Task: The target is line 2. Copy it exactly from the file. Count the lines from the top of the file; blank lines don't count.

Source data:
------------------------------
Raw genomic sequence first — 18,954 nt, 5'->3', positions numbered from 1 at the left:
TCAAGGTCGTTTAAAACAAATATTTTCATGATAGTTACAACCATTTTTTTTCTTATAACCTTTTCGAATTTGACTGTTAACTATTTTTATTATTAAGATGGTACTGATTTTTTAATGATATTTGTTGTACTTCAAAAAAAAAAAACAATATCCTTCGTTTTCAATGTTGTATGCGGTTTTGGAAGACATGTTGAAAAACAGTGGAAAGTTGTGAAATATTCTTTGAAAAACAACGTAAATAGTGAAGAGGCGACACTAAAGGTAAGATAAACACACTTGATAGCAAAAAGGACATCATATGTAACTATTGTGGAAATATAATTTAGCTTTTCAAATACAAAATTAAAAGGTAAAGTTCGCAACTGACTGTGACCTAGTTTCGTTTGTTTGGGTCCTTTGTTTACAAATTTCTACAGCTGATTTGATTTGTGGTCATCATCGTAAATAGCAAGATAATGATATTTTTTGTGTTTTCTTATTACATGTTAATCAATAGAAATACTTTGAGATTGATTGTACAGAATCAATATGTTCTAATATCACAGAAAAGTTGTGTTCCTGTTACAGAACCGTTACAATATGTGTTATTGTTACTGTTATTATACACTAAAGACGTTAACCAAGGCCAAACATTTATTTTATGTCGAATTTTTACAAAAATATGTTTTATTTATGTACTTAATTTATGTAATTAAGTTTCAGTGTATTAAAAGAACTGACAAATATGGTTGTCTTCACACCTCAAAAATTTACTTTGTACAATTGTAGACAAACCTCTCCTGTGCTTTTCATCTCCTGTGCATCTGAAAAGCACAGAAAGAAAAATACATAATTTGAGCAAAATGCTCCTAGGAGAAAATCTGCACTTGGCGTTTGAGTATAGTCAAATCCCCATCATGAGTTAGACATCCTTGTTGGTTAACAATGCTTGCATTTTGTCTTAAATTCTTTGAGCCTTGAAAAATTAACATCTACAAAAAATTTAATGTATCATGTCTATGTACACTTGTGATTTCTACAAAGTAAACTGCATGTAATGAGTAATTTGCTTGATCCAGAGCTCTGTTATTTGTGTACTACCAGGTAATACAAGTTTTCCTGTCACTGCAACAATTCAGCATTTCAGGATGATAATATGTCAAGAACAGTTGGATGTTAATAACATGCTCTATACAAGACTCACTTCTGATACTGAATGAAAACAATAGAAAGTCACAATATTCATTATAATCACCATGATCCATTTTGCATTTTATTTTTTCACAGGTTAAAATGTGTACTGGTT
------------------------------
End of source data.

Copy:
TCAAGGTCGTTTAAAACAAATATTTTCATGATAGTTACAACCATTTTTTTTCTTATAACCTTTTCGAATTTGACTGTTAACTATTTTTATTATTAAGATGGTACTGATTTTTTAATGATATTTGTTGTACTTCAAAAAAAAAAAACAATATCCTTCGTTTTCAATGTTGTATGCGGTTTTGGAAGACATGTTGAAAAACAGTGGAAAGTTGTGAAATATTCTTTGAAAAACAACGTAAATAGTGAAGAGGCGACACTAAAGGTAAGATAAACACACTTGATAGCAAAAAGGACATCATATGTAACTATTGTGGAAATATAATTTAGCTTTTCAAATACAAAATTAAAAGGTAAAGTTCGCAACTGACTGTGACCTAGTTTCGTTTGTTTGGGTCCTTTGTTTACAAATTTCTACAGCTGATTTGATTTGTGGTCATCATCGTAAATAGCAAGATAATGATATTTTTTGTGTTTTCTTATTACATGTTAATCAATAGAAATACTTTGAGATTGATTGTACAGAATCAATATGTTCTAATATCACAGAAAAGTTGTGTTCCTGTTACAGAACCGTTACAATATGTGTTATTGTTACTGTTATTATACACTAAAGACGTTAACCAAGGCCAAACATTTATTTTATGTCGAATTTTTACAAAAATATGTTTTATTTATGTACTTAATTTATGTAATTAAGTTTCAGTGTATTAAAAGAACTGACAAATATGGTTGTCTTCACACCTCAAAAATTTACTTTGTACAATTGTAGACAAACCTCTCCTGTGCTTTTCATCTCCTGTGCATCTGAAAAGCACAGAAAGAAAAATACATAATTTGAGCAAAATGCTCCTAGGAGAAAATCTGCACTTGGCGTTTGAGTATAGTCAAATCCCCATCATGAGTTAGACATCCTTGTTGGTTAACAATGCTTGCATTTTGTCTTAAATTCTTTGAGCCTTGAAAAATTAACATCTACAAAAAATTTAATGTATCATGTCTATGTACACTTGTGATTTCTACAAAGTAAACTGCATGTAATGAGTAATTTGCTTGATCCAGAGCTCTGTTATTTGTGTACTACCAGGTAATACAAGTTTTCCTGTCACTGCAACAATTCAGCATTTCAGGATGATAATATGTCAAGAACAGTTGGATGTTAATAACATGCTCTATACAAGACTCACTTCTGATACTGAATGAAAACAATAGAAAGTCACAATATTCATTATAATCACCATGATCCATTTTGCATTTTATTTTTTCACAGGTTAAAATGTGTACTGGTT